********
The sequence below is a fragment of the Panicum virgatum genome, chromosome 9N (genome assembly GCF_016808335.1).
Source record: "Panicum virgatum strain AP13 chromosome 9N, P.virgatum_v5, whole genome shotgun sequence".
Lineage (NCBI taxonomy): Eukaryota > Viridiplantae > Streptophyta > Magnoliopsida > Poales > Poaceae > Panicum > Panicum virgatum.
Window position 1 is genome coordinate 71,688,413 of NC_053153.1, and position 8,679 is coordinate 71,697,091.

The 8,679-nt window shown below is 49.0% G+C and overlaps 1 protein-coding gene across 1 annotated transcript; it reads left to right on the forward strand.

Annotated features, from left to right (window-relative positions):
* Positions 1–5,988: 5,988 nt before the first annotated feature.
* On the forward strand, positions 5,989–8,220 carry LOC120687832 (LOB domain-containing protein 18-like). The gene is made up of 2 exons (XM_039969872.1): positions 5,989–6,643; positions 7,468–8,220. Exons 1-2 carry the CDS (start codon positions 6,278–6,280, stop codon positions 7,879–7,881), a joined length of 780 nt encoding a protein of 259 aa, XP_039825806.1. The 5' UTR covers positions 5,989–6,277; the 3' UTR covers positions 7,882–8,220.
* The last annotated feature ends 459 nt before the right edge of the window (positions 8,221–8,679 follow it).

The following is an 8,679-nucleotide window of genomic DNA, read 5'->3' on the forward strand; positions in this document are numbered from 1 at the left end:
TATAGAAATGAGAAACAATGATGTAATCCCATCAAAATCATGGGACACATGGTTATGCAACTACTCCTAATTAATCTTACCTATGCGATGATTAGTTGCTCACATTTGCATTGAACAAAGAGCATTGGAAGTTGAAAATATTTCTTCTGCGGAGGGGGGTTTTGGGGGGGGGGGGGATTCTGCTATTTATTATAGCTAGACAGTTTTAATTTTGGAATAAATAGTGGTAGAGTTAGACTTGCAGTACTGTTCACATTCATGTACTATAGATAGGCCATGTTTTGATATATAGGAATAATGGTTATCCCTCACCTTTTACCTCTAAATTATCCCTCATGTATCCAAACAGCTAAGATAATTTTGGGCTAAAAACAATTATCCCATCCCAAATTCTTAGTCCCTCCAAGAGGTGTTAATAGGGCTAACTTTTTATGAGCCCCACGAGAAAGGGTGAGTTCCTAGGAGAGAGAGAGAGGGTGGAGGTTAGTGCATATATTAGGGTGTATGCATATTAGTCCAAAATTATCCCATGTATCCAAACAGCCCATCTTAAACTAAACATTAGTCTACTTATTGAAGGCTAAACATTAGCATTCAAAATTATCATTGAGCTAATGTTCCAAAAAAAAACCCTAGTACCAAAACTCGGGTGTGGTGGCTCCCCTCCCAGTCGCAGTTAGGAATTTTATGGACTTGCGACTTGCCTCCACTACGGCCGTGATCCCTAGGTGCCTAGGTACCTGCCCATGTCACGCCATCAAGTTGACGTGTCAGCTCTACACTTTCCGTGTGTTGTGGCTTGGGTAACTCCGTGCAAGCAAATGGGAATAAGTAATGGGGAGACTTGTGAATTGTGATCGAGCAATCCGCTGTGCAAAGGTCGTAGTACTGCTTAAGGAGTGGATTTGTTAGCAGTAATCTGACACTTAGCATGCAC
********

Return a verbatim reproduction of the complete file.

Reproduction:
The sequence below is a fragment of the Panicum virgatum genome, chromosome 9N (genome assembly GCF_016808335.1).
Source record: "Panicum virgatum strain AP13 chromosome 9N, P.virgatum_v5, whole genome shotgun sequence".
Lineage (NCBI taxonomy): Eukaryota > Viridiplantae > Streptophyta > Magnoliopsida > Poales > Poaceae > Panicum > Panicum virgatum.
Window position 1 is genome coordinate 71,688,413 of NC_053153.1, and position 8,679 is coordinate 71,697,091.

The 8,679-nt window shown below is 49.0% G+C and overlaps 1 protein-coding gene across 1 annotated transcript; it reads left to right on the forward strand.

Annotated features, from left to right (window-relative positions):
* Positions 1–5,988: 5,988 nt before the first annotated feature.
* On the forward strand, positions 5,989–8,220 carry LOC120687832 (LOB domain-containing protein 18-like). The gene is made up of 2 exons (XM_039969872.1): positions 5,989–6,643; positions 7,468–8,220. Exons 1-2 carry the CDS (start codon positions 6,278–6,280, stop codon positions 7,879–7,881), a joined length of 780 nt encoding a protein of 259 aa, XP_039825806.1. The 5' UTR covers positions 5,989–6,277; the 3' UTR covers positions 7,882–8,220.
* The last annotated feature ends 459 nt before the right edge of the window (positions 8,221–8,679 follow it).

The following is an 8,679-nucleotide window of genomic DNA, read 5'->3' on the forward strand; positions in this document are numbered from 1 at the left end:
TATAGAAATGAGAAACAATGATGTAATCCCATCAAAATCATGGGACACATGGTTATGCAACTACTCCTAATTAATCTTACCTATGCGATGATTAGTTGCTCACATTTGCATTGAACAAAGAGCATTGGAAGTTGAAAATATTTCTTCTGCGGAGGGGGGTTTTGGGGGGGGGGGGGATTCTGCTATTTATTATAGCTAGACAGTTTTAATTTTGGAATAAATAGTGGTAGAGTTAGACTTGCAGTACTGTTCACATTCATGTACTATAGATAGGCCATGTTTTGATATATAGGAATAATGGTTATCCCTCACCTTTTACCTCTAAATTATCCCTCATGTATCCAAACAGCTAAGATAATTTTGGGCTAAAAACAATTATCCCATCCCAAATTCTTAGTCCCTCCAAGAGGTGTTAATAGGGCTAACTTTTTATGAGCCCCACGAGAAAGGGTGAGTTCCTAGGAGAGAGAGAGAGGGTGGAGGTTAGTGCATATATTAGGGTGTATGCATATTAGTCCAAAATTATCCCATGTATCCAAACAGCCCATCTTAAACTAAACATTAGTCTACTTATTGAAGGCTAAACATTAGCATTCAAAATTATCATTGAGCTAATGTTCCAAAAAAAAACCCTAGTACCAAAACTCGGGTGTGGTGGCTCCCCTCCCAGTCGCAGTTAGGAATTTTATGGACTTGCGACTTGCCTCCACTACGGCCGTGATCCCTAGGTGCCTAGGTACCTGCCCATGTCACGCCATCAAGTTGACGTGTCAGCTCTACACTTTCCGTGTGTTGTGGCTTGGGTAACTCCGTGCAAGCAAATGGGAATAAGTAATGGGGAGACTTGTGAATTGTGATCGAGCAATCCGCTGTGCAAAGGTCGTAGTACTGCTTAAGGAGTGGATTTGTTAGCAGTAATCTGACACTTAGCATGCAC